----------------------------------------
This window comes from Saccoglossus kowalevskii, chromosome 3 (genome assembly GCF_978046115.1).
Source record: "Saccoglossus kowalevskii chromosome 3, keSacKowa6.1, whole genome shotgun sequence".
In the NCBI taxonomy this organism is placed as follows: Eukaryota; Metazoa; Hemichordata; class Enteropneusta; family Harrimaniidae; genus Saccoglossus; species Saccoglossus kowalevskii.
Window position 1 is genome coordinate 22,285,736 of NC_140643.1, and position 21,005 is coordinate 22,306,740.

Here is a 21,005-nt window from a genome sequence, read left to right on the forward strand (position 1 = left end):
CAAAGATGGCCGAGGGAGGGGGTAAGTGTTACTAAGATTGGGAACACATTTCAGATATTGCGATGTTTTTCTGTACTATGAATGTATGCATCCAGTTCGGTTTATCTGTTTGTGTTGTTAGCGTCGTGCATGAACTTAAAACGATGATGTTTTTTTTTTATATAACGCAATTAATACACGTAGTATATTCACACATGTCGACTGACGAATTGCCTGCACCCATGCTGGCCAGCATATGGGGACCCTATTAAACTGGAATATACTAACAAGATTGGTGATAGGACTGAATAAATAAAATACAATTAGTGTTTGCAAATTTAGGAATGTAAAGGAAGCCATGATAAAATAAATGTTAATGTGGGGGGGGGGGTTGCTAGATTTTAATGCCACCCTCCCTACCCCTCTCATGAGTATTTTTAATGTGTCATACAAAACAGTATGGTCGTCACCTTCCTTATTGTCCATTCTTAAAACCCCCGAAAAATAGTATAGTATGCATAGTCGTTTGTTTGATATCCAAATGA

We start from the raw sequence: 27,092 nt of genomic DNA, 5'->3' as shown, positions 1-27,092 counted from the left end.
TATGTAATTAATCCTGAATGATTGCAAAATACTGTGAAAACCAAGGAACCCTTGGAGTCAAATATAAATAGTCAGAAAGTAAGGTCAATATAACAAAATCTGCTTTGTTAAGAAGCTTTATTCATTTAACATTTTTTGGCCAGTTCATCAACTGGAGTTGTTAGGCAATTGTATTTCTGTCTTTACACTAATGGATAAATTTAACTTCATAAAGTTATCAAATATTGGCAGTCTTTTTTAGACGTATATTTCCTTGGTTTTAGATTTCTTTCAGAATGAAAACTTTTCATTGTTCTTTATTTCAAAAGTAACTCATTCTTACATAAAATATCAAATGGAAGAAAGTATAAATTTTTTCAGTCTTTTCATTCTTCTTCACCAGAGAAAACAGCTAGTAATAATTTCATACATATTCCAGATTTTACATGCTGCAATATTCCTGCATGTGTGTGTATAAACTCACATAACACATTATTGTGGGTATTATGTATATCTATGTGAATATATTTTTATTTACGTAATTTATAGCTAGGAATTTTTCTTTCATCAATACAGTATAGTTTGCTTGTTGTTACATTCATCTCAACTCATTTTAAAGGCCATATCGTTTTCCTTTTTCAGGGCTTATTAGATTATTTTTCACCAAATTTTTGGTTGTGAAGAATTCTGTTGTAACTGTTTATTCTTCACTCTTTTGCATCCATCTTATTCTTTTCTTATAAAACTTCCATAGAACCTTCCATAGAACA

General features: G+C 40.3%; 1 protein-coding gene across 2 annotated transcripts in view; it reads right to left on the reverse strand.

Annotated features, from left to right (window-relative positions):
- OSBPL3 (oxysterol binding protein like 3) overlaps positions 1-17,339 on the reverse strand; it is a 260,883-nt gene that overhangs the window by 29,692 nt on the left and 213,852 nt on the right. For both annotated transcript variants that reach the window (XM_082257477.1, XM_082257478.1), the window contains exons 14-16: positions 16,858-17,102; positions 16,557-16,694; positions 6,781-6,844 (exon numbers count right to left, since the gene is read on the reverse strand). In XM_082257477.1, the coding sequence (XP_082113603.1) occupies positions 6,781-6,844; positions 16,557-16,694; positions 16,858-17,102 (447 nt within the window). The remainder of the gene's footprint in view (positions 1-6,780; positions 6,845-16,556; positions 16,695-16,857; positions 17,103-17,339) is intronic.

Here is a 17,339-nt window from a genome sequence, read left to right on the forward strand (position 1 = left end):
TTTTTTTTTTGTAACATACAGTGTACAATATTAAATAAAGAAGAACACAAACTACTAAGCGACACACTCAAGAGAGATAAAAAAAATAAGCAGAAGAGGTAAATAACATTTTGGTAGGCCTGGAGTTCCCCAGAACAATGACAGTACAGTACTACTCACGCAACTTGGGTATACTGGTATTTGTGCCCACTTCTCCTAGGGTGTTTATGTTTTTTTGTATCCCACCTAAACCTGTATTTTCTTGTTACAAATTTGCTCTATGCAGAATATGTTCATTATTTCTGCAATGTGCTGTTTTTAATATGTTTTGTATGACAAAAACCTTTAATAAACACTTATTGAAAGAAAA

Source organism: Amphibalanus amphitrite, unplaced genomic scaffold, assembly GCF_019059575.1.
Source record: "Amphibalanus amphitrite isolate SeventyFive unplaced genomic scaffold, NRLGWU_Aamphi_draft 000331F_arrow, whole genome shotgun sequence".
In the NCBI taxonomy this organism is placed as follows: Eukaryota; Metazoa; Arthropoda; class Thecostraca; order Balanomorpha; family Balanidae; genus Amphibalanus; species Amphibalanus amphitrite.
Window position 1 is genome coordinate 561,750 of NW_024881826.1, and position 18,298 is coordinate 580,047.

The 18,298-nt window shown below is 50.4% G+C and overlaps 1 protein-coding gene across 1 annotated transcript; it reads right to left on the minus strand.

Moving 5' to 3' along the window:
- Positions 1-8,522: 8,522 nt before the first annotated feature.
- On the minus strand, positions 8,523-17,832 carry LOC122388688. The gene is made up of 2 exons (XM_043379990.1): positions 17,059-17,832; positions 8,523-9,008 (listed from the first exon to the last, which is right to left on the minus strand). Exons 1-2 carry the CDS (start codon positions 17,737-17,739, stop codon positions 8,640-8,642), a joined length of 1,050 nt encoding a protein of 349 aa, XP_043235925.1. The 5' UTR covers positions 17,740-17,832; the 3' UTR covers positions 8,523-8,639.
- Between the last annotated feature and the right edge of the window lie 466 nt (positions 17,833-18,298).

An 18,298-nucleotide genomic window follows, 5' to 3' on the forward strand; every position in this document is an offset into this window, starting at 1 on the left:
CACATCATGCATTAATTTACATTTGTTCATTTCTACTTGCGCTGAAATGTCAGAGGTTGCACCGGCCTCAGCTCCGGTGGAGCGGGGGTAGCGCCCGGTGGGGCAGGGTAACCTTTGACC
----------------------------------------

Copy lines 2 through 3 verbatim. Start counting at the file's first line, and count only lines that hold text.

Source record: "Saccoglossus kowalevskii chromosome 3, keSacKowa6.1, whole genome shotgun sequence".
In the NCBI taxonomy this organism is placed as follows: Eukaryota; Metazoa; Hemichordata; class Enteropneusta; family Harrimaniidae; genus Saccoglossus; species Saccoglossus kowalevskii.